- Shabbat and Holidays
- Candle Lighting
it is ok to have your host have you in mind when they light candles but lets say you are going back home alone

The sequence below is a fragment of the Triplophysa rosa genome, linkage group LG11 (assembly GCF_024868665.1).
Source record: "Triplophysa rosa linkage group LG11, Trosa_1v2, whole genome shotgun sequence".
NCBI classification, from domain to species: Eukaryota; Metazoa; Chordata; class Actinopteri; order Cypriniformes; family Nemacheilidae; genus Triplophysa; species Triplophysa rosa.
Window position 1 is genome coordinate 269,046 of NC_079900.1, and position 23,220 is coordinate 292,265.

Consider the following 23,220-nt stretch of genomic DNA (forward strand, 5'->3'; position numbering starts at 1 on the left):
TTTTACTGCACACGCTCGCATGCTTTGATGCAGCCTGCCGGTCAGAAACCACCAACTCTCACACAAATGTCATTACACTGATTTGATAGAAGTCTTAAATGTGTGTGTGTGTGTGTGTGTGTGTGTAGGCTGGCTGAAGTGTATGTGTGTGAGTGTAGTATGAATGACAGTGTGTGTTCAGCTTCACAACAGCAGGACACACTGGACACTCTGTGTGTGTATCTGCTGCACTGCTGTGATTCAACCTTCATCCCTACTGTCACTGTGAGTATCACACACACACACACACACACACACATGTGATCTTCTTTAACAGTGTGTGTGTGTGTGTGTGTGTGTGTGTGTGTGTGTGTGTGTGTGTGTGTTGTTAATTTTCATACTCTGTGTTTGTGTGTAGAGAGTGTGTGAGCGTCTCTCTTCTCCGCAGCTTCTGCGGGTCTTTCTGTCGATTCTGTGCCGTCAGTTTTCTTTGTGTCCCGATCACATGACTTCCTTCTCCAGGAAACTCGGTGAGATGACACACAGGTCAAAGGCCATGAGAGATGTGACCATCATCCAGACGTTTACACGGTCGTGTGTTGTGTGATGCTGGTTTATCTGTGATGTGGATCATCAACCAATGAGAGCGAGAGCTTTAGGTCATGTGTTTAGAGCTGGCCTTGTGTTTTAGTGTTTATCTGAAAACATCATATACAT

Shalom, I understand now that you are asking what to do when you need to be in the early minyan for mincha on Friday afternoon, and then immediately start kabbalat Shabbat, which doesn't give you time to go home and light candles, and you are not eating at someone else's home in order to be part of their candle lighting. In such a case you should either invite someone to dinner and have them come to your house before you go to shule, and stay there and light for both of you at the correct time (of course this means that they will miss out on going to shule on time). Or you could get someone who have not accepted Shabbat to light the candles for you after you get home (assuming that it is not after sunset yet), or even a non-Jew. In these cases there is a major argument as to who (if at all) should say the blessing. According to the Mishna Brurah the blessing is said by the person lighting the candles, so if it is a Jew they say the blessing, and if it is a non-Jew, then no blessing is said. (But there are other opinions on this matter - if it applies to you, please be in contact with me on this point). In all cases, you should make certain that you leave lights on in your house so as not to stumble in the dark, and to have light to eat by. One can not say a blessing on candles lit early, and they do not have the law of Shabbat candles. Shabbat Shalom!